It usually is an emotional process and demands paying close attention to the new awareness that comes to me. Afterwards, I realise I’m more in touch with my feelings and quite often, inner healing takes place as I see myself in God’s light and discover that it’s alright. As I’ve come to accept that feelings are neither right nor wrong but are very good indicators of what is happening inside myself, this is a very helpful way for me to know who I am and who I now want to be and to move on with my life in more appropriate ways.
    Yes, change takes place and I, the poet, choose to gently launch myself into the deep and trust in God more and more. The freedom for this poet comes when she gives her poems away and thus allows herself to be vulnerable and possibly even to look foolish for Goodness’s Sake.
    If I do not speak up, others who might be more timid than I, might not come to understand that it’s OK to have these or similar feelings and possibly not gain their freedom to use their voices. What a loss that would be.

  3. And yet no art form demands the receiver’s transformation or response. Art strikes me as much like Kafka’s doorman in Trial – it receives when we enter and dismisses us when we leave. Our reaction can be transcendent – art, even without an overt message or lesson, can speak to us, but we need not listen or see.

  4. Yes, even though Art (and God) is always available to us, how seldom do we really hear or see. It seems that as long as we are human beings living our life here on earth, it will be only the exceptional moments that will truly transport us. I think it’s about letting ourselves really be transported when the moment is upon us and giving attention to how we have been changed so that we can pick up our life from this changed place. How do we assimilate the freedom that the rare “Annunciations” of our life offer us?

  5. Would your “cautionary self” be the self that clutches the coverlet to its chin and ponders “what manner of greeting this might be”? The self that hesitates…that does not especially “want the change”? Then yes… risk it you must.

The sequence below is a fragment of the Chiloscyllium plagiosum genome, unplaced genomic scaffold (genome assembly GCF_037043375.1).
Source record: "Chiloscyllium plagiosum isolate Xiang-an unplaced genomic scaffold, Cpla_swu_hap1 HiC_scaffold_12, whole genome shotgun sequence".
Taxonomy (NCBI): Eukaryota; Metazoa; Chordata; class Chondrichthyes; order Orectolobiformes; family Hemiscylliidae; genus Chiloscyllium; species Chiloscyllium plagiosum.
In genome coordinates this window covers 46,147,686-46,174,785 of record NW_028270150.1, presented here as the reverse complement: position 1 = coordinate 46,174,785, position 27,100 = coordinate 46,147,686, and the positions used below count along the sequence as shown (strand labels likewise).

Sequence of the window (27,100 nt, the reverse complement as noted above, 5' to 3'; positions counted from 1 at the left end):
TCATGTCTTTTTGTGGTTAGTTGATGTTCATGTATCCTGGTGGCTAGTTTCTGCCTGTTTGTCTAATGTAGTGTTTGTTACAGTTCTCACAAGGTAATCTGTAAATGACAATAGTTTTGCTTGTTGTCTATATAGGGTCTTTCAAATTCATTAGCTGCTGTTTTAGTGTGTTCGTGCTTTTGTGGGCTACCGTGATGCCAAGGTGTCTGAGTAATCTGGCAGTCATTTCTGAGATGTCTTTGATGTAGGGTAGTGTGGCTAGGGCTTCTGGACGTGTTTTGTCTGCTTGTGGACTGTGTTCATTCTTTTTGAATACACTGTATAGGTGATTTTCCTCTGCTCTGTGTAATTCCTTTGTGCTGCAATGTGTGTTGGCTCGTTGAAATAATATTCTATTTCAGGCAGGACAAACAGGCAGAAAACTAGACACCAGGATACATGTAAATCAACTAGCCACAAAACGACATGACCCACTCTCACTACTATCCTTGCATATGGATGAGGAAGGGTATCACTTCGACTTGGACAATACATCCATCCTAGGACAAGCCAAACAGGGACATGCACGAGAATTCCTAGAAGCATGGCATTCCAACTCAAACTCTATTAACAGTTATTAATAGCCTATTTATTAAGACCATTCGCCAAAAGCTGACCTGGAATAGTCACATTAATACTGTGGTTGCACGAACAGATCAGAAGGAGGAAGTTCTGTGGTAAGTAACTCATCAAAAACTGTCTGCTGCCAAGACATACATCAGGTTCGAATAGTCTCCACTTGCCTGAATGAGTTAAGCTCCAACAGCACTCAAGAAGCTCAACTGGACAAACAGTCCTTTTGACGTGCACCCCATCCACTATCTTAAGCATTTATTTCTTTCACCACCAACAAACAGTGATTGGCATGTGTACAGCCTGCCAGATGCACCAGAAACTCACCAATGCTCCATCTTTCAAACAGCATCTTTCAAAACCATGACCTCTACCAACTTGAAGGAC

1. Ah, yes. On a good day I may “ponder what manner of greeting this might be” on a bad day I am more likely to dive beneath the covers.

      In his 1999 Letter to Artists, His Holiness Pope John Paul II referred to Fra Angelico as “An eloquent example of aesthetic contemplation sublimated in faith . . . ” ( a comment which, in itself, would be very interesting to work with ​). There is also commentary among scholars about Fra Angelico​’s use of light—his theology of light. Which leads me to consider that the “transformative summons” is not always seated in our personal emotions.

      1. I don’t know Fra Angelico and his “uncreated light” as well as I should but in looking at the San Marco Annunciation (the smaller one, seemingly in one of the cells) I noted, and forgive me for conflating these things, the resemblance of the smudgy shadow on the wall behind Mary to photographs I once saw of similar smudgy shadows in Hiroshima, and it occurred to me that perhaps one can imagine Fra Angelico’s “shadow” here as cast by Mary’s “cautionary being” burned away in angelic radiance.
        Where one’s “personal emotions” begin and end is often difficult to say. I want to give voice to the notion that the “transformative summons” is not always pleasant or welcome, and can in fact be rather frightening and painful. Rather than the Annunciation, I think of the Conversion of Saul, that we are knocked off our horse and fall heavily into the stony path, and that the art may come from what happens as our sight returns.